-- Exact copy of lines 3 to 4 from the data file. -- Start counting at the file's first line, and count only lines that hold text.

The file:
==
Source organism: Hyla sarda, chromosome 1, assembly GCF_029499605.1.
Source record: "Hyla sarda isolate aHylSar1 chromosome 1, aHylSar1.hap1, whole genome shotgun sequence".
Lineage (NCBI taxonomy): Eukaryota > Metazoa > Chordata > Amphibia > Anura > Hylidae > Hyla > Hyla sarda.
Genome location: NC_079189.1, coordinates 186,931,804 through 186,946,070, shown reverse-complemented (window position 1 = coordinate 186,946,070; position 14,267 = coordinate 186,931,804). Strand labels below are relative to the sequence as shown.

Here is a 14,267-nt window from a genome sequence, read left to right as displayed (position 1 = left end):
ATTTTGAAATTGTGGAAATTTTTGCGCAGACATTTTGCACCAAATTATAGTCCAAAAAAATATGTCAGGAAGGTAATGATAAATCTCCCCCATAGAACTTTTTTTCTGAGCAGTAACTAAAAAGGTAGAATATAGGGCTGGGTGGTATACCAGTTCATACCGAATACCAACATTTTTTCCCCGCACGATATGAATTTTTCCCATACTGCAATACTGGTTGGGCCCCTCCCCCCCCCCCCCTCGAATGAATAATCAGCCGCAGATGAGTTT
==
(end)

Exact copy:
Lineage (NCBI taxonomy): Eukaryota > Metazoa > Chordata > Amphibia > Anura > Hylidae > Hyla > Hyla sarda.
Genome location: NC_079189.1, coordinates 186,931,804 through 186,946,070, shown reverse-complemented (window position 1 = coordinate 186,946,070; position 14,267 = coordinate 186,931,804). Strand labels below are relative to the sequence as shown.